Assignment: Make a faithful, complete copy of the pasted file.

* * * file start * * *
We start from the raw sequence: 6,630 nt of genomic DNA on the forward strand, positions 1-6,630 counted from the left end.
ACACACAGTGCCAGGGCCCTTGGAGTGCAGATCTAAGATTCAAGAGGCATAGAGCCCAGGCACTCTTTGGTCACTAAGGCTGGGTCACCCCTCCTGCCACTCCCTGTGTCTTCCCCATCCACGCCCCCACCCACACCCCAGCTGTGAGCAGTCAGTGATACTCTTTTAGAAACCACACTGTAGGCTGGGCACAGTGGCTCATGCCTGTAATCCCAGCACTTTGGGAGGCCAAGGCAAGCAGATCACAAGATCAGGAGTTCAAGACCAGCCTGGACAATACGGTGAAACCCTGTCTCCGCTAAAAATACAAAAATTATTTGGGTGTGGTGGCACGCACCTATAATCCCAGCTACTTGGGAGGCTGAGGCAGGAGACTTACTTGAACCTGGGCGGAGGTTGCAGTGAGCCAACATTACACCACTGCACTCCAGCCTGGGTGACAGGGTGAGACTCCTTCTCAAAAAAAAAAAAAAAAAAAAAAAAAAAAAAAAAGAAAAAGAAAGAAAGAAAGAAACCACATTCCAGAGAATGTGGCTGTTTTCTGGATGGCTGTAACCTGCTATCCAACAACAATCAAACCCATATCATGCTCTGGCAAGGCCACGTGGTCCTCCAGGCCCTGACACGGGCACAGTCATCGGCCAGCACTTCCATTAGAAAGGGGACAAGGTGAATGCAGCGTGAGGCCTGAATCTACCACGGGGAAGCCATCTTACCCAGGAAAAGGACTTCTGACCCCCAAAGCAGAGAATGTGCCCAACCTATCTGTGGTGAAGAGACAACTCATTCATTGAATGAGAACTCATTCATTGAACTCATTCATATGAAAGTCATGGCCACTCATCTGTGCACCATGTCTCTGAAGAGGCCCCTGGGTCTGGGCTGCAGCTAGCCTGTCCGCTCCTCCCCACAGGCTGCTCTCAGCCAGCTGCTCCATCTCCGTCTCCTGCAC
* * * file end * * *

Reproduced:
We start from the raw sequence: 6,630 nt of genomic DNA on the forward strand, positions 1-6,630 counted from the left end.
ACACACAGTGCCAGGGCCCTTGGAGTGCAGATCTAAGATTCAAGAGGCATAGAGCCCAGGCACTCTTTGGTCACTAAGGCTGGGTCACCCCTCCTGCCACTCCCTGTGTCTTCCCCATCCACGCCCCCACCCACACCCCAGCTGTGAGCAGTCAGTGATACTCTTTTAGAAACCACACTGTAGGCTGGGCACAGTGGCTCATGCCTGTAATCCCAGCACTTTGGGAGGCCAAGGCAAGCAGATCACAAGATCAGGAGTTCAAGACCAGCCTGGACAATACGGTGAAACCCTGTCTCCGCTAAAAATACAAAAATTATTTGGGTGTGGTGGCACGCACCTATAATCCCAGCTACTTGGGAGGCTGAGGCAGGAGACTTACTTGAACCTGGGCGGAGGTTGCAGTGAGCCAACATTACACCACTGCACTCCAGCCTGGGTGACAGGGTGAGACTCCTTCTCAAAAAAAAAAAAAAAAAAAAAAAAAAAAAAAAAGAAAAAGAAAGAAAGAAAGAAACCACATTCCAGAGAATGTGGCTGTTTTCTGGATGGCTGTAACCTGCTATCCAACAACAATCAAACCCATATCATGCTCTGGCAAGGCCACGTGGTCCTCCAGGCCCTGACACGGGCACAGTCATCGGCCAGCACTTCCATTAGAAAGGGGACAAGGTGAATGCAGCGTGAGGCCTGAATCTACCACGGGGAAGCCATCTTACCCAGGAAAAGGACTTCTGACCCCCAAAGCAGAGAATGTGCCCAACCTATCTGTGGTGAAGAGACAACTCATTCATTGAATGAGAACTCATTCATTGAACTCATTCATATGAAAGTCATGGCCACTCATCTGTGCACCATGTCTCTGAAGAGGCCCCTGGGTCTGGGCTGCAGCTAGCCTGTCCGCTCCTCCCCACAGGCTGCTCTCAGCCAGCTGCTCCATCTCCGTCTCCTGCAC